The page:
The eeePC looks good but I'm not sure I want to do a lot of web browsing on its smaller screen. To me the eeePC seems like a good multimedia machine on which I can load movies and music and use as a portable video player. I tend to agree that the Foleo in its current incarnation is overpriced. Now if Palm offered the current Foleo for $300 and a "Foleo Pro" with a faster processor, more RAM, and a touchscreen -- then the Foleo would make for a more interesting platform.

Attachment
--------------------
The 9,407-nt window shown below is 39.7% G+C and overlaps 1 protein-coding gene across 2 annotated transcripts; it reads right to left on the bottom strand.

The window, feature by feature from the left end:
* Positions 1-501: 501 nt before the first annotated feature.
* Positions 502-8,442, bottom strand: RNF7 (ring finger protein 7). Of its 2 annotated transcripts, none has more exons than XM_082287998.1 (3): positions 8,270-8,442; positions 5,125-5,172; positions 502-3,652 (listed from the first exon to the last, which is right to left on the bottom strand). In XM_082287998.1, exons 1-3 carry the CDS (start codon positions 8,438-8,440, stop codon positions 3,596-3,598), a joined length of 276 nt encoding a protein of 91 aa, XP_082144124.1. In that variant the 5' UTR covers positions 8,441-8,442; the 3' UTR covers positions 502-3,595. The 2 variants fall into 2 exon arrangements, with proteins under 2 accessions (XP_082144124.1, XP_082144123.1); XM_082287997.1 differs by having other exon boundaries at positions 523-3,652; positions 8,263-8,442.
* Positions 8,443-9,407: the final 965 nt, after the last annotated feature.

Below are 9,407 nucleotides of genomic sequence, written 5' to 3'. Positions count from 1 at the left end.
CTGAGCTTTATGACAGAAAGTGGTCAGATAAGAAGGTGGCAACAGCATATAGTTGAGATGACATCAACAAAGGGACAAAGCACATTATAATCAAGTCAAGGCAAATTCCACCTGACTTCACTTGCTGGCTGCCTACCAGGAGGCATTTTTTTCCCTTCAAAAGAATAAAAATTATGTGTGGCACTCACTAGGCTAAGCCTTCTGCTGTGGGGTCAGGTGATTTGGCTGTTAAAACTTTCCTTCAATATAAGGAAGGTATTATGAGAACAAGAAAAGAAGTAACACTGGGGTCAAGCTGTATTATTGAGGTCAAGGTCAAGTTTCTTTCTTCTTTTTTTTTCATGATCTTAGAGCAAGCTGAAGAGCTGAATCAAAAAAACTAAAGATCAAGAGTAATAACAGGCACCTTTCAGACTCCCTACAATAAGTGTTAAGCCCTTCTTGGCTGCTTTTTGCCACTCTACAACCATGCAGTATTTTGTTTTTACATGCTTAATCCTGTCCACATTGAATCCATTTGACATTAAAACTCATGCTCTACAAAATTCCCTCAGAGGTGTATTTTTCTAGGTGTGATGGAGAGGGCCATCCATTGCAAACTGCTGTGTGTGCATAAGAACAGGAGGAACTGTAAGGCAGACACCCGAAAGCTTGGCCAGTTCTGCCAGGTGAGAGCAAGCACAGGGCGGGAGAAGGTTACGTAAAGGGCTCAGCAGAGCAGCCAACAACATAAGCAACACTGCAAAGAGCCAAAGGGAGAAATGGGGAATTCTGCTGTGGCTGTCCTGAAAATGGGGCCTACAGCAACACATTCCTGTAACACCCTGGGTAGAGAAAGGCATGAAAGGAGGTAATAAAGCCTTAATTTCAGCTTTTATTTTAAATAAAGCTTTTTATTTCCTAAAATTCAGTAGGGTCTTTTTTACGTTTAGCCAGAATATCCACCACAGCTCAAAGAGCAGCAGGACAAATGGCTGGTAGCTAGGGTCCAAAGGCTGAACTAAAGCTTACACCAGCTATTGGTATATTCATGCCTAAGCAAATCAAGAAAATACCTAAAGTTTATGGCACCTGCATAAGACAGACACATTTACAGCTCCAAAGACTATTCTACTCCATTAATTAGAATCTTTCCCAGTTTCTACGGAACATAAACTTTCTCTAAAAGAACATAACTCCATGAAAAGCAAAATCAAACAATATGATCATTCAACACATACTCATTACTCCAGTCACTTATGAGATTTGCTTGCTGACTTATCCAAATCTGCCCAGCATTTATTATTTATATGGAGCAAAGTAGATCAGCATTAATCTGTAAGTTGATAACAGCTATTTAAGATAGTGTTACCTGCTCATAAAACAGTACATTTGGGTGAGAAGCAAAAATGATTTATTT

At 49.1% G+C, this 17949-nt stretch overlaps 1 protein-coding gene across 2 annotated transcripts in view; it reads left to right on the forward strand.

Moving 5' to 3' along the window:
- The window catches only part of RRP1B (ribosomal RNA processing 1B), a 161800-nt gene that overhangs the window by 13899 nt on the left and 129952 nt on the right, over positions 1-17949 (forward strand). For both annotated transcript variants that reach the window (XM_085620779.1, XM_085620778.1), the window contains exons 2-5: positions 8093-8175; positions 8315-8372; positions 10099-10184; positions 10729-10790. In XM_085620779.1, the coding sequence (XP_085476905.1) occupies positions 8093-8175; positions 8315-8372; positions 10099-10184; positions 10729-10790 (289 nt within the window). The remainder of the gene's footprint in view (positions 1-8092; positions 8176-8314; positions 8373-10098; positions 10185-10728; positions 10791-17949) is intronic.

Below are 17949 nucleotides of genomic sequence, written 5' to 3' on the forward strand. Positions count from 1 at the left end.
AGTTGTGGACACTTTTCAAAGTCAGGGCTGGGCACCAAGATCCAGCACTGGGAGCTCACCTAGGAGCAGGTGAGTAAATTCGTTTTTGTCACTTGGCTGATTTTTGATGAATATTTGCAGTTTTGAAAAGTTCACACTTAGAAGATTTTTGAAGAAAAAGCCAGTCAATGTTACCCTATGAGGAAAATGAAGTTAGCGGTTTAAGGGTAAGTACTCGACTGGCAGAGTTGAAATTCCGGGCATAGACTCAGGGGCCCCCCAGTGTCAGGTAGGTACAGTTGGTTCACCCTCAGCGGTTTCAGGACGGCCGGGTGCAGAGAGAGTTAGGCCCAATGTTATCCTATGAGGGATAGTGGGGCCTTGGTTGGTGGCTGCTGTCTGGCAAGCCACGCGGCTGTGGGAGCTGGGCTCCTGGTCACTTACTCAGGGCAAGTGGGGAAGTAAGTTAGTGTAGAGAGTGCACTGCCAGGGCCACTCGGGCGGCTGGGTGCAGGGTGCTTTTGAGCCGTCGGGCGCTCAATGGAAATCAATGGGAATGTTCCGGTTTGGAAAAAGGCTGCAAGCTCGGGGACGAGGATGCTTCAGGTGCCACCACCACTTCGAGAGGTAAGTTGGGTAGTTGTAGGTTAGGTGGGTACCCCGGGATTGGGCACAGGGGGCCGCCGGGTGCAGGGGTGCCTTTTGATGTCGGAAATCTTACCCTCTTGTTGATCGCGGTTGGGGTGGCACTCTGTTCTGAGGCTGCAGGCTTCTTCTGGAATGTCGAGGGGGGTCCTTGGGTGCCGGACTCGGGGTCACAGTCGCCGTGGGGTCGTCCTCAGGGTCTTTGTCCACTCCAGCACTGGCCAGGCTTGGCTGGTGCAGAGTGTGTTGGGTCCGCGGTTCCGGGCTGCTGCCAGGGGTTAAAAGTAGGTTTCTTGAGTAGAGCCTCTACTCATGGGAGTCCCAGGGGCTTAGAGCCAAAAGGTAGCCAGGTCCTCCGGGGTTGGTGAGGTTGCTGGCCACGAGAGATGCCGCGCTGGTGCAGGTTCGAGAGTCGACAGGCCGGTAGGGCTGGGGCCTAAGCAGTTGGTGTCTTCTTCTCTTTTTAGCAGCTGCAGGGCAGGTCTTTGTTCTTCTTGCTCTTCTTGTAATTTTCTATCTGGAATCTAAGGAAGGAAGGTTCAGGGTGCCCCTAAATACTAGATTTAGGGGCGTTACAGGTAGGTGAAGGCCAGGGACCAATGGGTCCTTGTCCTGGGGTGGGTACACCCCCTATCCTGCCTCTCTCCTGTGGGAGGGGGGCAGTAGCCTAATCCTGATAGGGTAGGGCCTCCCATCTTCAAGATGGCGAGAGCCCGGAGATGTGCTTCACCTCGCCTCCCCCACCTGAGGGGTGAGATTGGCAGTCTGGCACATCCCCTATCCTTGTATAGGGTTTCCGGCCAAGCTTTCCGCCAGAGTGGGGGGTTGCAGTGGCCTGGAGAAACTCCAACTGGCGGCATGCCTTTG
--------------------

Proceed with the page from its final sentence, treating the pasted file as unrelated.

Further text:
It's interesting that you can buy both a Foleo and an eeePC for the price of a low-end laptop and put together they weigh less than my 5.4 pound HP notebook. Furthermore, the typical ultraportable notebook costs more than the combined price of a Foleo, eeePC, and a low end laptop. Convergence is dead. Long live the gadget bag.